Stone offers a scathing review of McCain’s campaign. His argument: Don’t have lobbyists run your campaign (not because of the political implications but because they don’t know how); don’t campaign by committee; start with one message and build on it. Like many conservatives, Stone is disappointed that the McCain of 2000 was usurped by the unrecognizably petty and fake McCain of 2008. “The whole reason for his candidacy was his centrist reformer image,” Stone says. “They systematically erased that advantage. No one cares about all these attacks.”
Even worse, according to Stone, is what the campaign means for the Republican Party. “McCain had an opportunity to redefine the GOP as a centrist party with conservative roots. Instead they went for the base and ceded the moderates.” The blame, he says, lies with Rove and Bush. Stone hates both, and not just because of their botched administration. “We’re supposed to be the party of freedom and liberty,” he says, “and they want to detain people illegally and torture them?” Stone’s libertarian leanings are why he’s voting against Florida’s Proposition 2, which, like California’s Proposition 8, would ban gay marriage in Florida. “Life is short,” he says. “If gay people want to marry and be happy, why shouldn’t they?”
As we talk, more dark-suited men appear at the restaurant. They all hug Stone, or give him a kiss on the cheek. They whisper in each others’ ears. One of them is said to be a local crime boss. The whole thing feels like a cut scene from Grand Theft Auto, Vice City, and I half expect Stone to give me a mission: Listen kid, Colonel Cortez is getting to be a real pain in my ass. Go to Starfish Island, get my boat, find the Cortez, and take care of ’em. Instead, he tells vivid stories of his own political missions over the years, including the ground war in Florida in 2000.
I ask Stone if he regrets the Brooks Brothers riot. He has never made such an admission, although his detractors might argue that he didn’t play a big enough role for any remorse. Whatever Stone’s contribution to the disaster of the past eight years, it clearly troubles him because he pauses for the first time in our conversation. Finally, Stone says, “Of course I do. I think about it every day.”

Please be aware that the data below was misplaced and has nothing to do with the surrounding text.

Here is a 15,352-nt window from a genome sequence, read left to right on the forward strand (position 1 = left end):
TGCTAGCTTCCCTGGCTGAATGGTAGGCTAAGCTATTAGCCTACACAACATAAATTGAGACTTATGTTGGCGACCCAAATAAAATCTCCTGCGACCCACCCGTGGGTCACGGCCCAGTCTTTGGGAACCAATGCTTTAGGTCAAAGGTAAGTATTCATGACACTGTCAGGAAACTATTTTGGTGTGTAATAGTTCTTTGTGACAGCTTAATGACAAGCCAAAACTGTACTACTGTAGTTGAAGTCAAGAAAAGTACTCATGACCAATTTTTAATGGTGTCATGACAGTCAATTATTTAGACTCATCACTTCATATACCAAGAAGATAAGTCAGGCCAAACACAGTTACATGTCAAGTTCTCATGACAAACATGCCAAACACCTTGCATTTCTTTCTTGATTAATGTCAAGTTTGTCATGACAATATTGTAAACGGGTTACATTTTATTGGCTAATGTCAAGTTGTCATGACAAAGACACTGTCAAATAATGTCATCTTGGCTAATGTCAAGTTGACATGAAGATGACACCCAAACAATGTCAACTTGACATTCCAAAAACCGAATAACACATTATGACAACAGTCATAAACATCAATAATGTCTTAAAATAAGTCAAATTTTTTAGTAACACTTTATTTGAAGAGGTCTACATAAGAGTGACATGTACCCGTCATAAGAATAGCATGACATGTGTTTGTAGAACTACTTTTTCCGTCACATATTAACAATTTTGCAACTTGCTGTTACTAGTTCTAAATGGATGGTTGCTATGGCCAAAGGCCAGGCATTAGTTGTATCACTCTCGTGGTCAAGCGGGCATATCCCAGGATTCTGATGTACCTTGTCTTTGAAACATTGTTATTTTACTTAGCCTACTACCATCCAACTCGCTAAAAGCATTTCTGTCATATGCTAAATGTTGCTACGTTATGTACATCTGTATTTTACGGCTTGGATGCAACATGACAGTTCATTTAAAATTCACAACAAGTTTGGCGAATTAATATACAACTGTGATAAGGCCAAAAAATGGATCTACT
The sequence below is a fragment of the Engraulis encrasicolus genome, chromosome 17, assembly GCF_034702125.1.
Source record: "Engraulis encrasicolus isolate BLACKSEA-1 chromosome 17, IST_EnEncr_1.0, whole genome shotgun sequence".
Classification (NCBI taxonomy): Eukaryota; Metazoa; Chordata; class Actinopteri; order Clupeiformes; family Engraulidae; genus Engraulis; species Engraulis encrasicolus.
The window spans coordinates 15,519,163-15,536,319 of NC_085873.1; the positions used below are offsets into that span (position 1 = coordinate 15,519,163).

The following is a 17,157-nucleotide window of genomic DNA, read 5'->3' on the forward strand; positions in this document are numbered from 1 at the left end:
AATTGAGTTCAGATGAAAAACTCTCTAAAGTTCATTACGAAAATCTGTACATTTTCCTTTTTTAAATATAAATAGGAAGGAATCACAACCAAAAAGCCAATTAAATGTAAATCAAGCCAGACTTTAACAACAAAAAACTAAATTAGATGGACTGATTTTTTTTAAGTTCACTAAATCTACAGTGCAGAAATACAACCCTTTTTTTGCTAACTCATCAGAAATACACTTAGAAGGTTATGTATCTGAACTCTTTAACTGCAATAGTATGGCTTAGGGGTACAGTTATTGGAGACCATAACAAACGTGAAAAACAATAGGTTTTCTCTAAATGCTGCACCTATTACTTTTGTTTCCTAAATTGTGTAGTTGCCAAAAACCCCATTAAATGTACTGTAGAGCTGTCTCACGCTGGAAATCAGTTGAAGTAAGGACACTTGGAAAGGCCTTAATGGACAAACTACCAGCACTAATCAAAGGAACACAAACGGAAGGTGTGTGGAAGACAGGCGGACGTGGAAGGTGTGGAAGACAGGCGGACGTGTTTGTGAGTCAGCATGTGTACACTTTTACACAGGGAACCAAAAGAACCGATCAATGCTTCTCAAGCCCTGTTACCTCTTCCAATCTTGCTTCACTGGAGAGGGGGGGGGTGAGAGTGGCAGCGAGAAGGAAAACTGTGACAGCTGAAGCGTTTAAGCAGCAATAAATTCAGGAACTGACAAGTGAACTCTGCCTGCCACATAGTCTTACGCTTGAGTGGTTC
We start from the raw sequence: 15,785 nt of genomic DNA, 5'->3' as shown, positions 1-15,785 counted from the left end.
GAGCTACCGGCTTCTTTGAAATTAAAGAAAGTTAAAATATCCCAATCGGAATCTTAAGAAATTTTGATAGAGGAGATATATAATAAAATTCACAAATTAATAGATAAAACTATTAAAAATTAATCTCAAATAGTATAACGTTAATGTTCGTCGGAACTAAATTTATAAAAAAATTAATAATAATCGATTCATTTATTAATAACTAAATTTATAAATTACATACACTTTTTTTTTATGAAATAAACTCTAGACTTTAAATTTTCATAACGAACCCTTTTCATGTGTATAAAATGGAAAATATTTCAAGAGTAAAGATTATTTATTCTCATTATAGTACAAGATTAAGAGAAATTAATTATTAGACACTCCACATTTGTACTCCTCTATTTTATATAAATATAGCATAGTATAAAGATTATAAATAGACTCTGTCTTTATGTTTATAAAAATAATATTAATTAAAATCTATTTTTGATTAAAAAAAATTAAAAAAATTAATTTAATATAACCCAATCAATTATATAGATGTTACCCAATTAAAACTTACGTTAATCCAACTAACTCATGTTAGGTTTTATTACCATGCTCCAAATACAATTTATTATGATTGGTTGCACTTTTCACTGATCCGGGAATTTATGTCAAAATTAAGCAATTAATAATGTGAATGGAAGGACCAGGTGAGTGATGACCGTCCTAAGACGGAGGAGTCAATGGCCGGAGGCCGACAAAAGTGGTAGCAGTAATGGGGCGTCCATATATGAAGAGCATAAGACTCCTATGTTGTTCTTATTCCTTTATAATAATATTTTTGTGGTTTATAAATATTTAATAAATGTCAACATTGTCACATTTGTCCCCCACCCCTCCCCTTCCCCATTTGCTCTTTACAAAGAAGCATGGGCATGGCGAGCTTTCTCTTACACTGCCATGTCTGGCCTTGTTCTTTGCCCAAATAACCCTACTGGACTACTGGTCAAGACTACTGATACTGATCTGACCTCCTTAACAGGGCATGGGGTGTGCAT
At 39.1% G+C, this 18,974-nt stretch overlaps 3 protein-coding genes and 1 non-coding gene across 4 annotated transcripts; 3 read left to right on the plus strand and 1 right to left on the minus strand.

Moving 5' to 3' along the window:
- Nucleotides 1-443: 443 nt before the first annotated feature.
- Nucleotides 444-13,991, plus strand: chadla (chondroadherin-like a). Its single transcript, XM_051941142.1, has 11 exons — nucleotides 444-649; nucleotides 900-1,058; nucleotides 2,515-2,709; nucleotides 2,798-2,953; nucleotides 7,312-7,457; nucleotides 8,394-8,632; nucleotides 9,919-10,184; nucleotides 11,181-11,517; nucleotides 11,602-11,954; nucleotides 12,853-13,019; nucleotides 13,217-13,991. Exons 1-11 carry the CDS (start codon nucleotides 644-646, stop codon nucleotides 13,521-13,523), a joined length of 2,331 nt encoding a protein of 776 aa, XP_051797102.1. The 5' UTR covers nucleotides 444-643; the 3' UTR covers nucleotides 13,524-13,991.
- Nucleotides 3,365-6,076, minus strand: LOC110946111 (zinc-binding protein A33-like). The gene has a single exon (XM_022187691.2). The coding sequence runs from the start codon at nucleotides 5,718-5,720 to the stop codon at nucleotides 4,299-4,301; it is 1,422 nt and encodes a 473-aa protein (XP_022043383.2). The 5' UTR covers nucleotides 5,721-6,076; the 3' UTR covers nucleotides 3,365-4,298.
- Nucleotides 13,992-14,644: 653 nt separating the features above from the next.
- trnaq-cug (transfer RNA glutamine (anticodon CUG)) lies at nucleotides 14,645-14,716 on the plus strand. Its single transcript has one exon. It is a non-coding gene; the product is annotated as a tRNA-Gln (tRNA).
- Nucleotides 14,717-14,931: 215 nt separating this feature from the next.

There may be some pride buried in that guilt, but I think Stone means it. Like a blond, Nixon tattoo–wearing Raskolnikov, Stone wants to confess. All those dead soldiers weigh on him, he says. It’s hard to live with that. There are dirty tricks and there are dirty tricks. If he could have a do-over, he’d take it. It’s not that he likes Obama — that has nothing to do with it. But this year, he says, will be different.
McCain’s Midnight Dance Party
It’s exactly a minute before midnight and there’s no sign of the big dog. We’re at the BankUnited Center at the University of Miami. It’s Sunday night, 30 or so hours until the first polls open, and this will be McCain’s last appearance in South Florida. He’s supposed to speak at 12:15 a.m., but he’s flying in from New Hampshire, the fourth of five campaign stops that started at 6 a.m. At this point, McCain’s arrival time doesn’t matter, since the auditorium has turned itself into a swinging Latin dance party over the past several hours. An enormous bandstand features a pack of horns, full percussion section and Grammy winner Albita, all of whom have been lost in a half-hour samba odyssey dedicated to their candidate: Don-de es-ta Se-ñor Mah-Cain!
On the floor, costumed dancers work a rhythmic swing while waving pompoms and McCain/Palin signs. Gorgeous women twirl in floor-length skirts. Lithe young men do fancy footwork. All for the love of the GOP. The Cubans are the last constituency under the Republican tent with any pizzazz. I run into a friend who’s on McCain’s plane and ask him if this is anything like other McCain events. He asks if I am joking. This is clearly the most fun you’ll ever have at a McCain event. It’s as if they collected all the life left in the GOP, put it in this room and lit the fuse for one last party. It is, in truth, a rocking party.
“It feels like it could descend into an orgy at any minute,” Steve Elliott says.